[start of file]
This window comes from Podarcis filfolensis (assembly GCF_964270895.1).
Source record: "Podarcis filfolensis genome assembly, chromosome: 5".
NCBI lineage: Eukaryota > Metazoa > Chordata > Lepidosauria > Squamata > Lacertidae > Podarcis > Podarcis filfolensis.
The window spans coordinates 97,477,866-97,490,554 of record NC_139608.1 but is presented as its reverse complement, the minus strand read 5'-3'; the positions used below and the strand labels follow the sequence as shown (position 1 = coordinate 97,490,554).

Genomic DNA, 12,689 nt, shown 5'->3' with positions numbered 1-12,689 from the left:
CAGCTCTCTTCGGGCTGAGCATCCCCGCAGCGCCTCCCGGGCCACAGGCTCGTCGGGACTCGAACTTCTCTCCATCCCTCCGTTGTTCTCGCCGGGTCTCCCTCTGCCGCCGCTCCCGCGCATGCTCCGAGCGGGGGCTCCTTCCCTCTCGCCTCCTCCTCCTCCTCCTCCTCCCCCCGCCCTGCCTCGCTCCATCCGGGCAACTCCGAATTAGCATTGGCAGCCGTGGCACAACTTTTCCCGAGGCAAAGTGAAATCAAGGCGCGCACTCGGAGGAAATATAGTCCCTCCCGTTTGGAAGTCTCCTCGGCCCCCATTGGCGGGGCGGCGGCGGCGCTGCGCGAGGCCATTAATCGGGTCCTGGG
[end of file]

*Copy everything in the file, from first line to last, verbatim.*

This window comes from Podarcis filfolensis (assembly GCF_964270895.1).
Source record: "Podarcis filfolensis genome assembly, chromosome: 5".
NCBI lineage: Eukaryota > Metazoa > Chordata > Lepidosauria > Squamata > Lacertidae > Podarcis > Podarcis filfolensis.
The window spans coordinates 97,477,866-97,490,554 of record NC_139608.1 but is presented as its reverse complement, the minus strand read 5'-3'; the positions used below and the strand labels follow the sequence as shown (position 1 = coordinate 97,490,554).

Genomic DNA, 12,689 nt, shown 5'->3' with positions numbered 1-12,689 from the left:
CAGCTCTCTTCGGGCTGAGCATCCCCGCAGCGCCTCCCGGGCCACAGGCTCGTCGGGACTCGAACTTCTCTCCATCCCTCCGTTGTTCTCGCCGGGTCTCCCTCTGCCGCCGCTCCCGCGCATGCTCCGAGCGGGGGCTCCTTCCCTCTCGCCTCCTCCTCCTCCTCCTCCTCCCCCCGCCCTGCCTCGCTCCATCCGGGCAACTCCGAATTAGCATTGGCAGCCGTGGCACAACTTTTCCCGAGGCAAAGTGAAATCAAGGCGCGCACTCGGAGGAAATATAGTCCCTCCCGTTTGGAAGTCTCCTCGGCCCCCATTGGCGGGGCGGCGGCGGCGCTGCGCGAGGCCATTAATCGGGTCCTGGG